Even the cleanest environments in the world are contaminated by nanoparticles; these are the product, not of the nascent nanotechnology industry, but of natural processes. In the southern ocean between Cape Horn and the Antarctic, on the West Coast of Ireland, swept by Atlantic gales, significant numbers of particles in the 10nm – 100 nm size range can be detected. An interesting recent article in Nature (subscription required) provides an interesting analysis of natural nanoparticles from a sampling site in Ireland. These nanoparticles include, as you would expect, some made out of sea-salt. As is also already well-known, another major contribution to natural nanoparticles comes from sulfates, whose origin is probably the reduction of a chemical called DMS which is generated by plankton. This process has raised lots of interest because of its potential importance as a mechanism of climate control feedback as demanded by the Gaia hypothesis. The recent Nature paper adds a third class of materials to the mix – miscellaneous organic chemicals, that according to the season can comprise more than 60% of the mass of sub-micron particles. These, too, probably have their origin in the plankton near the sea’s surface.

Sampling sites closer to urban life predictably show greater concentrations of organic nanoparticles, arising from volatile organic compounds emitted from vehicle exhausts and other manmade sources. Even here, one surprise is the potential importance of gaseous hydrocarbons of natural origin – isoprene and terpenes – as contributors to the total VOC load. There’s a good brief discussion of the nanoparticle exposure that arises as a result of pollution in the Royal Society Report.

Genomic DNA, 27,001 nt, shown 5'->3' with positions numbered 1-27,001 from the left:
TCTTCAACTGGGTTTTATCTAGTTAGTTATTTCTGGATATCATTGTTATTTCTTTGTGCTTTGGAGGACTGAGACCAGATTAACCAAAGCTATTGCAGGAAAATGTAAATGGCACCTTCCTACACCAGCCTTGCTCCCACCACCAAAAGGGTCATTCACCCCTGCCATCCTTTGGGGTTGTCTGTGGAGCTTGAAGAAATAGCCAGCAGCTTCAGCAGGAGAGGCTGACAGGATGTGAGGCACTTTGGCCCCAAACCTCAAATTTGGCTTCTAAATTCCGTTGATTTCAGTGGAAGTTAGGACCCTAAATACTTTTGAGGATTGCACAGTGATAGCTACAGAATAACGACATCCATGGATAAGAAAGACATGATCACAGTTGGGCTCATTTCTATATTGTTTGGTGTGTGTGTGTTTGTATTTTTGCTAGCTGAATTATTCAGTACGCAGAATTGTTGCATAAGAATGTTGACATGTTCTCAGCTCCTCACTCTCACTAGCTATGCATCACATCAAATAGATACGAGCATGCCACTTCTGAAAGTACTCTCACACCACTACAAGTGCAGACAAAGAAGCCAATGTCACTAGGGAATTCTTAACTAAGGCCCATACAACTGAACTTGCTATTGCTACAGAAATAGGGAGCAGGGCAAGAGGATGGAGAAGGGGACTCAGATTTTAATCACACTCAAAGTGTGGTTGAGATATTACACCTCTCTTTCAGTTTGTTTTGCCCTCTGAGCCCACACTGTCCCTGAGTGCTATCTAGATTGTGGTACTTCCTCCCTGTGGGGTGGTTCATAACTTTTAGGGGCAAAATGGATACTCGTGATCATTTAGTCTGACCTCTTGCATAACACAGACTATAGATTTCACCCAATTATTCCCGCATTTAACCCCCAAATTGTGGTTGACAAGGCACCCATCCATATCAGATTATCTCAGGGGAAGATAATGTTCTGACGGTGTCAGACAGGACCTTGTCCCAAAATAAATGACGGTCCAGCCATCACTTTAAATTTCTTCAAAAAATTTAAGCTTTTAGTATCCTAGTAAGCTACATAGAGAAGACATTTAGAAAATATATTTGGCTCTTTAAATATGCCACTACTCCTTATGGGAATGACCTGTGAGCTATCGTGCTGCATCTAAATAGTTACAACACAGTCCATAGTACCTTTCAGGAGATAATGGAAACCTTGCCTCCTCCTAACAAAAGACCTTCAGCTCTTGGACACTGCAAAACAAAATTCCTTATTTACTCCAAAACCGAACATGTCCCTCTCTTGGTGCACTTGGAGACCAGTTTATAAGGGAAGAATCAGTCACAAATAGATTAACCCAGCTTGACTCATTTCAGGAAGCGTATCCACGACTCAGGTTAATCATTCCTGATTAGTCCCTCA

None of this diminishes the need to do good toxicological studies on new nanoparticles if there’s any danger of human or environmental exposure to them. But it does emphasise that a great deal is known about the behaviour of nanoparticles in the enivronment. The trouble is that the knowledge arises in a field – atmospheric chemistry – that seems at first to be far removed from the interests of nanotechnology. Nomenclature differences may seem trivial, but they actually take on a bigger significance in today’s world of computer searches. None of the literature on this subject would show up if you did a search on terms like “nanoparticles in the environment”; for these people nanoparticles aren’t “nanoparticles”, they’re “Aitken-mode aerosols”.

My thanks to Brian Davison for taking me to The Moon for an in-depth briefing on all this.

Most people aren’t engineers